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Any info on my Grandfathers Revolver?

Discussion in 'Handguns: Revolvers' started by weissensteinburg, Sep 30, 2012.

  1. My late grandfather left this revolver to my father from when he was in the Army during WWII. We don't know really know anything about it, though, so I was hoping somebody could help identify it. It's a 32 long and the timing is bad. Along the barrel it says, "FOR 32 WINCHESTER CTGS" and along the bottom of the handle it says, "38438." A friend said to look inside the crane for S&W markings, but it's bare.


    Any help you can provide would be greatly appreciated. Thanks!
  2. ArchAngelCD

    ArchAngelCD Well-Known Member

    Looking inside the crane for a model number only works for revolvers made in 1957 and later. Your revolver is much older but I'm sorry I can't tell you more other than not to shoot it since it won't lock-up.
  3. firesky101

    firesky101 Well-Known Member

    check the sticky at the top of the revolver forum. Get the info you need off the revolver then make a new post with the info. Radagast is pretty good with them.
  4. Deaf Smith

    Deaf Smith Well-Known Member

    That revolver is a old .32 '5' screw hand ejector. I have a blued one that was dated 1912 and is round butt not square butt.

    It's an 'I' frame revolver.

    If the serial number is between 263001 (when they first issued the sn range for 'I' frames) through 536684 then it was made sometimes between the dates 1911 and 1942 (and thus a 'pre-war'.)

    I also note the piece is nickeled but the hammer and trigger are not. That is GOOD! S&W never nickeled the hammers or triggers (and if so it would have been re-nickeled.)

  5. mnrivrat

    mnrivrat Well-Known Member

    Am I wrong to think that is the 32-20 cartridge ? And if so that would not be an I frame gun would it ?
  6. CraigC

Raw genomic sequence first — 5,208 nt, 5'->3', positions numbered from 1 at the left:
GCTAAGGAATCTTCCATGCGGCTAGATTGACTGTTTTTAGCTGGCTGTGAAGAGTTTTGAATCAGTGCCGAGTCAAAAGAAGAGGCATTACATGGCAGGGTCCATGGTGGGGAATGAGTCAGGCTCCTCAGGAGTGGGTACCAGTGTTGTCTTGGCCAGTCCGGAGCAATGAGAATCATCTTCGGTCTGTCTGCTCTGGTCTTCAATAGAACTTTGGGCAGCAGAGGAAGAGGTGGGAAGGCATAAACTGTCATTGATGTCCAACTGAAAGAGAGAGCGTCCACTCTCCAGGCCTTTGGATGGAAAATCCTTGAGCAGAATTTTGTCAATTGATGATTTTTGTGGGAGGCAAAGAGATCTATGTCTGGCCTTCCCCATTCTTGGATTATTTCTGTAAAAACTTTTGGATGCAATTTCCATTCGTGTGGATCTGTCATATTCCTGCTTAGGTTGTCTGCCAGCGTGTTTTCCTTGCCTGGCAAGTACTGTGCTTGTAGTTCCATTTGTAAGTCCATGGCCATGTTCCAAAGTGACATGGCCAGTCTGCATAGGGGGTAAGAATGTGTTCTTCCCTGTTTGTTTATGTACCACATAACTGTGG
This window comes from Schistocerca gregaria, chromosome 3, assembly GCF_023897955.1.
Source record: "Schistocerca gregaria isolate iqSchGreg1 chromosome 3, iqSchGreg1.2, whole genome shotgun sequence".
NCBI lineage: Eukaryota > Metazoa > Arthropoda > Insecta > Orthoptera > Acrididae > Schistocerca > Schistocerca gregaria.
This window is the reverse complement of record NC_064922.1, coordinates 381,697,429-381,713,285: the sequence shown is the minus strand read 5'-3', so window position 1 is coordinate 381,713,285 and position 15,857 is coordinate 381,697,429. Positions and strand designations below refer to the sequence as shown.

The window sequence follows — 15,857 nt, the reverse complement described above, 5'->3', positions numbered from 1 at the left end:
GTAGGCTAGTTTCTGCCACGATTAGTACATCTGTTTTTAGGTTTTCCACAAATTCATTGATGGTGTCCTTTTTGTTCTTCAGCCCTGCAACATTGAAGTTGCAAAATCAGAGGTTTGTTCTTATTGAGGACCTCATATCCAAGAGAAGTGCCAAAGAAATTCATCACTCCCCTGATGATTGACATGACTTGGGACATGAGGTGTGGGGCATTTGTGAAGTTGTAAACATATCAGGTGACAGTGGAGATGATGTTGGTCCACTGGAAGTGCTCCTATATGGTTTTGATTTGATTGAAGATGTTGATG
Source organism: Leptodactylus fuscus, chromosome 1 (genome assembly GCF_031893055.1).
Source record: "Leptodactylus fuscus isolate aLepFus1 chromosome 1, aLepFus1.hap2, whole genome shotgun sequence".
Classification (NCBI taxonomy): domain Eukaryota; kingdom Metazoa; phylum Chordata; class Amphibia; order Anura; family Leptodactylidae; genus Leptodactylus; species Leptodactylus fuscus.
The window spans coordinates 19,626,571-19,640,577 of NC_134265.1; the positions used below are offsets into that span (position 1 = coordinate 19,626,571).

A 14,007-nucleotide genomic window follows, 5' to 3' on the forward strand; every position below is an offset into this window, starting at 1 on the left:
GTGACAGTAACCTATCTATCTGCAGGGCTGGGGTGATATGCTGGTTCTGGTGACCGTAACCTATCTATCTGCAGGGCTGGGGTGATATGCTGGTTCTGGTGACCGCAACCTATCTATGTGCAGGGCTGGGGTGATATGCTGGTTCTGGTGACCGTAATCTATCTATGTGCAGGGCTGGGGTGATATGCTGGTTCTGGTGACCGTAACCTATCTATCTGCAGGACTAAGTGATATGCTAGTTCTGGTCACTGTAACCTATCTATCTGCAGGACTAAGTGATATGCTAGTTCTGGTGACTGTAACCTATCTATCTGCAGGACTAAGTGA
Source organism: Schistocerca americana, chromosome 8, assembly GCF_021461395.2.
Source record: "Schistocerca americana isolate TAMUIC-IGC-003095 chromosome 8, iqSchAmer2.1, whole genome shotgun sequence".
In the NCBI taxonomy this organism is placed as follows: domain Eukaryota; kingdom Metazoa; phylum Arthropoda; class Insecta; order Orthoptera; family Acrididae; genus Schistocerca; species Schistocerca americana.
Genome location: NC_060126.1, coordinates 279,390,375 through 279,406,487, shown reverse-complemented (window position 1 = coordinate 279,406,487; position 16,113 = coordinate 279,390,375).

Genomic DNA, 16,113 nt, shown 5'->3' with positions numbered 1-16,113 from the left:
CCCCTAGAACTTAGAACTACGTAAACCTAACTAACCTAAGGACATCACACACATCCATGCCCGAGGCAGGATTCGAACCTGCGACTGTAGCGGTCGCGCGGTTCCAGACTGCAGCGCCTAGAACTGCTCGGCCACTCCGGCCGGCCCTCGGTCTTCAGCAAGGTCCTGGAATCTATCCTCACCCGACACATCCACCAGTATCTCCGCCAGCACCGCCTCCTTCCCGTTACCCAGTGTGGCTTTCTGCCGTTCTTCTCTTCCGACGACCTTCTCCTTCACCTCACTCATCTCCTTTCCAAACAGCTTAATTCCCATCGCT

CraigC Well-Known Member

    Yep, early M&P .32-20, which makes it a K-frame. An obvious refinish and probably real mother of pearl. Pretty cool!
  7. Guillermo

    Guillermo member

    Deaf nailed it

    (nice job)
  8. Old Fuff

    Old Fuff Well-Known Member

    No, it isn't an I-frame, 1903 S&W hand ejector.

    In fact it's probably not a Smith & Wesson at all. :what:

    The marking on the barrel, For 32 Winchester Ctg. was commonly used on Spanish-made counterfeits. They are found in Europe and throughout Central and South America as well as Mexico. They were exported to the United States until Smith & Wesson sued and won an injunction. They are noted for being made from questionable steel, and offer “less then best” workmanship. However the one in question is a relic with a history and should be kept as such.
  9. Thanks for all the help! I'll be sure to take more pictures and collect all the info for that thread next time I visit.
  10. Radagast

    Radagast Well-Known Member

    I answer most of the questions in that thread and agree with Old Fuff. You have a Spanish copy of the .32-20 Hand Ejector. Caliber is 32-20, not 32 long. It probably dates to the period 1915 to 1930, and may not be of the best steel.
    Post any other markings you find on it, preferably within this thread and one of our more informed members may be able to ID the manufacturer.
  11. SaxonPig

    SaxonPig Well-Known Member

    I agree likely a Spanish copy of a S&W. Spelling Winchester is a tip off. S&W stamped "32 WCF" for Winchester Center Fire (32-20 to most folks).

    Very little monetary value.
  12. Jim Watson

    Jim Watson Well-Known Member

    It looks like a revolver made by Benito Guisola of Eibar, Spain, probably sometime in the 1920s or 1930s. The pinned on trigger guard is the giveaway.

    I see no way it could have had anything to do with Grandpa's service in the US Army.

    It is a knockoff brand, likely of cheap materials, but with good condition nickel plating, bright color case on the hammer and pearl handles it is pretty in the style of the period.
    And it was Grandpa's.
  13. Jim K

    Jim K Well-Known Member

    Many of those Spanish revolvers weren't made of "questionable steel", they were not made of steel at all, but of pot metal, a term which originally referred to the cheap cast iron from which French and Spanish cookpots ("marmitas" in Spanish) were made.

    (Repeated errors and ignorance has led to the belief that the term came from non-ferrous alloys melted in a pot; the Wikipedia article has continued the error. Those Spanish revolvers were not made of alloy; they were made of cast iron.)


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